Chapter XXI
   Vacation was approaching. The schoolmaster, always severe, grew severer
and more exacting than ever, for he wanted the school to make a good
showing on "Examination" day. His rod and his ferule were seldom idle
now-at least among the smaller pupils. Only the biggest boys, and young
ladies of eighteen and twenty, escaped lashing. Mr. Dobbins' lashings were
very vigorous ones, too; for although he carried, under his wig, a
perfectly bald and shiny head, he had only reached middle age, and there
was no sign of feebleness in his muscle. As the great day approached, all
the tyranny that was in him came to the surface; he seemed to take a
vindictive pleasure in punishing the least shortcomings. The consequence
was, that the smaller boys spent their days in terror and suffering and
their nights in plotting revenge. They threw away no opportunity to do the
master a mischief. But he kept ahead all the time. The retribution that
followed every vengeful success was so sweeping and majestic that the boys
always retired from the field badly worsted. At last they conspired
together and hit upon a plan that promised a dazzling victory. They swore
in the sign-painter's boy, told him the scheme, and asked his help. He had
his own reasons for being delighted, for the master boarded in his
father's family and had given the boy ample cause to hate him. The
master's wife would go on a visit to the country in a few days, and there
would be nothing to interfere with the plan; the master always prepared
himself for great occasions by getting pretty well fuddled, and the
sign-painter's boy said that when the dominie had reached the proper
condition on Examination Evening he would "manage the thing" while he
napped in his chair; then he would have him awakened at the right time and
hurried away to school.
In the fulness of time the interesting occasion arrived. At eight in
the evening the schoolhouse was brilliantly lighted, and adorned with
wreaths and festoons of foliage and flowers. The master sat throned in his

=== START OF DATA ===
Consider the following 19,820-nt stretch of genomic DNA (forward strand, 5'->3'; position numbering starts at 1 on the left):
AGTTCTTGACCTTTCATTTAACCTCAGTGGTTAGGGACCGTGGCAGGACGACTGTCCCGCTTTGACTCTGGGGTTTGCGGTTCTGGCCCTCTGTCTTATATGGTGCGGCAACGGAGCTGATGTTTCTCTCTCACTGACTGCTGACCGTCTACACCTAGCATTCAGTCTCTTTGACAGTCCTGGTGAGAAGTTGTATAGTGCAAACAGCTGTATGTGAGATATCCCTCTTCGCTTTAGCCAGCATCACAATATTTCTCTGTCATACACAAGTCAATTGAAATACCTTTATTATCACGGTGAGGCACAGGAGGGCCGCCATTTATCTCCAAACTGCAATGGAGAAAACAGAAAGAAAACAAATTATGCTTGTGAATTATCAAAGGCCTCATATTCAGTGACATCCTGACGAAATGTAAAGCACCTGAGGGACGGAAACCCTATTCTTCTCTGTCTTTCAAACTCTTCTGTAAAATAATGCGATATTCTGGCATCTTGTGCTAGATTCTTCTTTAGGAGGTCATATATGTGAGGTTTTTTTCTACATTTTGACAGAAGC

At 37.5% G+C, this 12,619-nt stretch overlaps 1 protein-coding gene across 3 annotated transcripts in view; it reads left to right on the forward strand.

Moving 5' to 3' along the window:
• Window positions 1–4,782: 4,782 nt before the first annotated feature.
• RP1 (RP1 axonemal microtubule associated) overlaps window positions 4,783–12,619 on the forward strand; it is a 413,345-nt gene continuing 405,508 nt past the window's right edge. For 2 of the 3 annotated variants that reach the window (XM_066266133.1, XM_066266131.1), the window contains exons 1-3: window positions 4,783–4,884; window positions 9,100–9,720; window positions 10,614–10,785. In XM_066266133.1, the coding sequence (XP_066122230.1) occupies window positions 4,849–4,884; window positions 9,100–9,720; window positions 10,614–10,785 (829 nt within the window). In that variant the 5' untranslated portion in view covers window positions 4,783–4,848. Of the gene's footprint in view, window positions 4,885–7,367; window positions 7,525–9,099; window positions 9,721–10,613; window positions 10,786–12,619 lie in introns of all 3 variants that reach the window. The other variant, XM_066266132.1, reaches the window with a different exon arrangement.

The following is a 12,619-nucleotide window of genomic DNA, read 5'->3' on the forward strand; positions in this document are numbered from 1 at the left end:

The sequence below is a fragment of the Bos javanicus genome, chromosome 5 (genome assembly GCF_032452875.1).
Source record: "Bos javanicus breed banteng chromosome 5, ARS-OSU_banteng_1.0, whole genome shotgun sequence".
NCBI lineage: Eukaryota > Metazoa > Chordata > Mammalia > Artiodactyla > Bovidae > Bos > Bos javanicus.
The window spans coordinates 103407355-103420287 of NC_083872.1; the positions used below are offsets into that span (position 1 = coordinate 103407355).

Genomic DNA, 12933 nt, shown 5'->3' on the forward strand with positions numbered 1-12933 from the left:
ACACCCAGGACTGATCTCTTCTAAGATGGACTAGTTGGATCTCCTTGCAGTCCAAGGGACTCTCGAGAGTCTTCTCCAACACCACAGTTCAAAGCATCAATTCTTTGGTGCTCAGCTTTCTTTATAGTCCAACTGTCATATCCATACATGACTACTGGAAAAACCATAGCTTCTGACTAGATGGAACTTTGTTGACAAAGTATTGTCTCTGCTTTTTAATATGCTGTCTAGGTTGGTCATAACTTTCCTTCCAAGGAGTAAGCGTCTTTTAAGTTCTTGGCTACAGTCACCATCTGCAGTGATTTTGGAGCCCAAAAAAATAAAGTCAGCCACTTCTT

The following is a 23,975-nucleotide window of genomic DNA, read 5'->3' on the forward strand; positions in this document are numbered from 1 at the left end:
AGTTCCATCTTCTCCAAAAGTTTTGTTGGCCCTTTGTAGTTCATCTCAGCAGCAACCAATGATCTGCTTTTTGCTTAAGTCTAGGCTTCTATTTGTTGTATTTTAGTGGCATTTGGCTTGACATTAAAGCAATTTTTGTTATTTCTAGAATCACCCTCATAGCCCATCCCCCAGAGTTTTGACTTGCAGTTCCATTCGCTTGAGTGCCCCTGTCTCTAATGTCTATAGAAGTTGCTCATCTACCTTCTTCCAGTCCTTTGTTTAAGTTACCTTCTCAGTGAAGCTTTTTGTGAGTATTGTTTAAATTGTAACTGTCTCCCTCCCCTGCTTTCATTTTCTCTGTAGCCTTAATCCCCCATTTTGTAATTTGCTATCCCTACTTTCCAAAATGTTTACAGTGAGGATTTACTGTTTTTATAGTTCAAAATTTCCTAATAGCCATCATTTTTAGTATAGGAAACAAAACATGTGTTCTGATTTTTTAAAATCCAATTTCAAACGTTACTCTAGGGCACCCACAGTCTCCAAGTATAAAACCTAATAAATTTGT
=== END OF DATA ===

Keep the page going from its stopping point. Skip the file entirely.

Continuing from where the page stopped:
great chair upon a raised platform, with his blackboard behind him. He was
looking tolerably mellow. Three rows of benches on each side and six rows
in front of him were occupied by the dignitaries of the town and by the
parents of the pupils. To his left, back of the rows of citizens, was a
spacious temporary platform upon which were seated the scholars who were
to take part in the exercises of the evening; rows of small boys, washed
and dressed to an intolerable state of discomfort; rows of gawky big boys;
snowbanks of girls and young ladies clad in lawn and muslin and
conspicuously conscious of their bare arms, their grandmothers' ancient
trinkets, their bits of pink and blue ribbon and the flowers in their
hair. All the rest of the house was filled with non-participating
The exercises began. A very little boy stood up and sheepishly recited,
"You'd scarce expect one of my age to speak in public on the stage,"
etc.-accompanying himself with the painfully exact and spasmodic gestures
which a machine might have used-supposing the machine to be a trifle out
of order. But he got through safely, though cruelly scared, and got a fine
round of applause when he made his manufactured bow and retired.
A little shamefaced girl lisped, "Mary had a little lamb," etc.,
performed a compassion-inspiring curtsy, got her meed of applause, and sat
down flushed and happy.
Tom Sawyer stepped forward with conceited confidence and soared into
the unquenchable and indestructible "Give me liberty or give me death"
speech, with fine fury and frantic gesticulation, and broke down in the
middle of it. A ghastly stage-fright seized him, his legs quaked under him
and he was like to choke. True, he had the manifest sympathy of the house
but he had the house's silence, too, which was even worse than its
sympathy. The master frowned, and this completed the disaster. Tom
struggled awhile and then retired, utterly defeated. There was a weak
attempt at applause, but it died early.
"The Boy Stood on the Burning Deck" followed; also "The Assyrian Came
Down," and other declamatory gems. Then there were reading exercises, and
a spelling fight. The meagre Latin class recited with honor. The prime
feature of the evening was in order, now-original "compositions" by the
young ladies. Each in her turn stepped forward to the edge of the